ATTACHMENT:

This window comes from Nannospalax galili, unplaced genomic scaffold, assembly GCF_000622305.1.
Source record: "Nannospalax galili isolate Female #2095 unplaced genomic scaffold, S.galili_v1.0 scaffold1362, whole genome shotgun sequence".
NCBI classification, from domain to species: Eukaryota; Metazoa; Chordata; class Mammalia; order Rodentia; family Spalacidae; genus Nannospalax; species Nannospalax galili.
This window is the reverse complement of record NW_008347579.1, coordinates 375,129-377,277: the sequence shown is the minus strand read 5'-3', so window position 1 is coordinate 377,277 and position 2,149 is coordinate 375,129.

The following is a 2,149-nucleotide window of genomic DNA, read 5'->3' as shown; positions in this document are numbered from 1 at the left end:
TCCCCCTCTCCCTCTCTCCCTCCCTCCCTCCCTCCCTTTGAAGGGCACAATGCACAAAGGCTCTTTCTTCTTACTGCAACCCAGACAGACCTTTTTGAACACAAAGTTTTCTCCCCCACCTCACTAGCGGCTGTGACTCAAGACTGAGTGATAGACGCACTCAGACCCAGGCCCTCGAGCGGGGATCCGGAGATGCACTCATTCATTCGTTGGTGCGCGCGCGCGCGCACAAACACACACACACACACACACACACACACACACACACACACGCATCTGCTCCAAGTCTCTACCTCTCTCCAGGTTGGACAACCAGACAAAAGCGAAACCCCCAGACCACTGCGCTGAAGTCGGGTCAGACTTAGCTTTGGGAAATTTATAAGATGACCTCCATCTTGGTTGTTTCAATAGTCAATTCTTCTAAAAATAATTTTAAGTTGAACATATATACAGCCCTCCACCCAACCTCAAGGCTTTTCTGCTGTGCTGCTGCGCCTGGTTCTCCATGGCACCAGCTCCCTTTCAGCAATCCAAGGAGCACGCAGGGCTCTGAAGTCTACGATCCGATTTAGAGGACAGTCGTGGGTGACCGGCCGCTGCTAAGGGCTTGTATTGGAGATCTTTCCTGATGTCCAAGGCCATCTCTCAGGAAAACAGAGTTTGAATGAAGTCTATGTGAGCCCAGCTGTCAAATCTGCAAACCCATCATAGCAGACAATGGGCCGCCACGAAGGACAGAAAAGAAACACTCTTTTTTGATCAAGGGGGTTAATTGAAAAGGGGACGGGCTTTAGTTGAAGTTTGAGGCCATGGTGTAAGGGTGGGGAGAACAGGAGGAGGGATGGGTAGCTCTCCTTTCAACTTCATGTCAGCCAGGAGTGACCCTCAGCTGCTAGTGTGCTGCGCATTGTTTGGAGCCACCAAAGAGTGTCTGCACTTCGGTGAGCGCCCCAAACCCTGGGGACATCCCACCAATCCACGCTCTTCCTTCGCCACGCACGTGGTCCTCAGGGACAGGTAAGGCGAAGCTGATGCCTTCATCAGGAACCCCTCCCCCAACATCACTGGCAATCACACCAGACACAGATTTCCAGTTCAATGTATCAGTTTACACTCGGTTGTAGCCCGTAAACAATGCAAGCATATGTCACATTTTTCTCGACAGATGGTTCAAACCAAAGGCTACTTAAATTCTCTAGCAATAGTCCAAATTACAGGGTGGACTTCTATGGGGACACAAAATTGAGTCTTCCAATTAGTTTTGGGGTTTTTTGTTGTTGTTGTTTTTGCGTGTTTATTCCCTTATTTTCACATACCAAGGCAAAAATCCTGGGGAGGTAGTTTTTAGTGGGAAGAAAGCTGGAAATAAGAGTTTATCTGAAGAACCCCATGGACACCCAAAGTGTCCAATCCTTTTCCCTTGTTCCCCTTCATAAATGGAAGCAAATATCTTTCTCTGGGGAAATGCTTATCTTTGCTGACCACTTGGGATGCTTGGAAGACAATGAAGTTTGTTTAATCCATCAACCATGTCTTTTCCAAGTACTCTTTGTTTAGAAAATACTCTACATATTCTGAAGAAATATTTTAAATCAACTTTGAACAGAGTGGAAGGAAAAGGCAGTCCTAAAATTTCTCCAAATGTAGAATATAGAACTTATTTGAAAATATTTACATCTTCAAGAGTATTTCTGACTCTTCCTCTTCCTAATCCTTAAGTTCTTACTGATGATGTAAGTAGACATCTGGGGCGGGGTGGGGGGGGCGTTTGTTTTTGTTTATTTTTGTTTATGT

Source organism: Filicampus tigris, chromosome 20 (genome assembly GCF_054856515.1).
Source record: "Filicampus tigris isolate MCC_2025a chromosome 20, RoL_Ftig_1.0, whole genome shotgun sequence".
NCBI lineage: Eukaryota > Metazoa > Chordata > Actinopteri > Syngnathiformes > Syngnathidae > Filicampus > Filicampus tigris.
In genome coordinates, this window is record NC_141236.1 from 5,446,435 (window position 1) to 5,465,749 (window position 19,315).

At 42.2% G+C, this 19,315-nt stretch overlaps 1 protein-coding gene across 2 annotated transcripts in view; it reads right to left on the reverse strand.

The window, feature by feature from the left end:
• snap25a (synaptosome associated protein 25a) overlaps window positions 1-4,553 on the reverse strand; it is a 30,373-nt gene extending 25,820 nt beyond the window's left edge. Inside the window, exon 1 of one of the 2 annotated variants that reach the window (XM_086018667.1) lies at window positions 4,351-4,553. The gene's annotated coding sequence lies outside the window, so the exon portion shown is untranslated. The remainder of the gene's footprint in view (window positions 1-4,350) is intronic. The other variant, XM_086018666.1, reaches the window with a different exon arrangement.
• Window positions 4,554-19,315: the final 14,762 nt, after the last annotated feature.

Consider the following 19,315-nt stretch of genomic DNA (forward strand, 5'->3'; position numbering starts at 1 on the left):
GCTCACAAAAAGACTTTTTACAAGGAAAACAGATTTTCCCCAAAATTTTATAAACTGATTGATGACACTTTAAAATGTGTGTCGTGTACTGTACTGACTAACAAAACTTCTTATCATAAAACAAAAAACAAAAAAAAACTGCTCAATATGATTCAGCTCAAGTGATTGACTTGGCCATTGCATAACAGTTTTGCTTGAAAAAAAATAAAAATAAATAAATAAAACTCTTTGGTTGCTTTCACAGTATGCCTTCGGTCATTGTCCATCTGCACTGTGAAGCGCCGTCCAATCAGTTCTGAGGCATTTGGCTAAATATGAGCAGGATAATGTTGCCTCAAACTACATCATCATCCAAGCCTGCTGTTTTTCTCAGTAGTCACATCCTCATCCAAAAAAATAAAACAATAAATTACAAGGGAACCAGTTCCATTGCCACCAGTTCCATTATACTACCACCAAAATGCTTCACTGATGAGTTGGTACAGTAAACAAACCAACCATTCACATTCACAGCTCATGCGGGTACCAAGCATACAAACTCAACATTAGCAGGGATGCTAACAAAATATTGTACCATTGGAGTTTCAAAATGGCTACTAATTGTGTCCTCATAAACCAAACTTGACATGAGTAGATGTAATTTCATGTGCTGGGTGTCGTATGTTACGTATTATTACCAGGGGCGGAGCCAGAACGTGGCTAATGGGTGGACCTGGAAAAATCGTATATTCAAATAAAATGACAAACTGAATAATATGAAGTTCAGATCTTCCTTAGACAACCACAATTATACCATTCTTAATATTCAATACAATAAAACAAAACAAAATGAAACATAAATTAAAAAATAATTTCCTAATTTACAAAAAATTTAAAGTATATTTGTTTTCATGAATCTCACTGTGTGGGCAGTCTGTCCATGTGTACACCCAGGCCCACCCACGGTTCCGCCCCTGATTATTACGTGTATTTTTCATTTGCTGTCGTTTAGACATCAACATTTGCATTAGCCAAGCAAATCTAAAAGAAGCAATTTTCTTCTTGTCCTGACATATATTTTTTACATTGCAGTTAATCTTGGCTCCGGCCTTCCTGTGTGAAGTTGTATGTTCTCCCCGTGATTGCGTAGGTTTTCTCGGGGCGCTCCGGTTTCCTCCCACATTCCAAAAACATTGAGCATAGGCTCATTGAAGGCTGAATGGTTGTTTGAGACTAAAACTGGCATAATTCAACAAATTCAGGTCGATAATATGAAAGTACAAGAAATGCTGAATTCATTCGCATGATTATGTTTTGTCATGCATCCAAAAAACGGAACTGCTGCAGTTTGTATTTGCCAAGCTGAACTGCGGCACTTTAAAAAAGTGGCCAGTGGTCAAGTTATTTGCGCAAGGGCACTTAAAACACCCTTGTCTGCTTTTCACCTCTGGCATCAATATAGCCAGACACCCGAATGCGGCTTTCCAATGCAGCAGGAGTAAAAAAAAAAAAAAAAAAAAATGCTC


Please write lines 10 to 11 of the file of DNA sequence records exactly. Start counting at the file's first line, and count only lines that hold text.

In genome coordinates, this window is record NC_141236.1 from 5,446,435 (window position 1) to 5,465,749 (window position 19,315).

At 42.2% G+C, this 19,315-nt stretch overlaps 1 protein-coding gene across 2 annotated transcripts in view; it reads right to left on the reverse strand.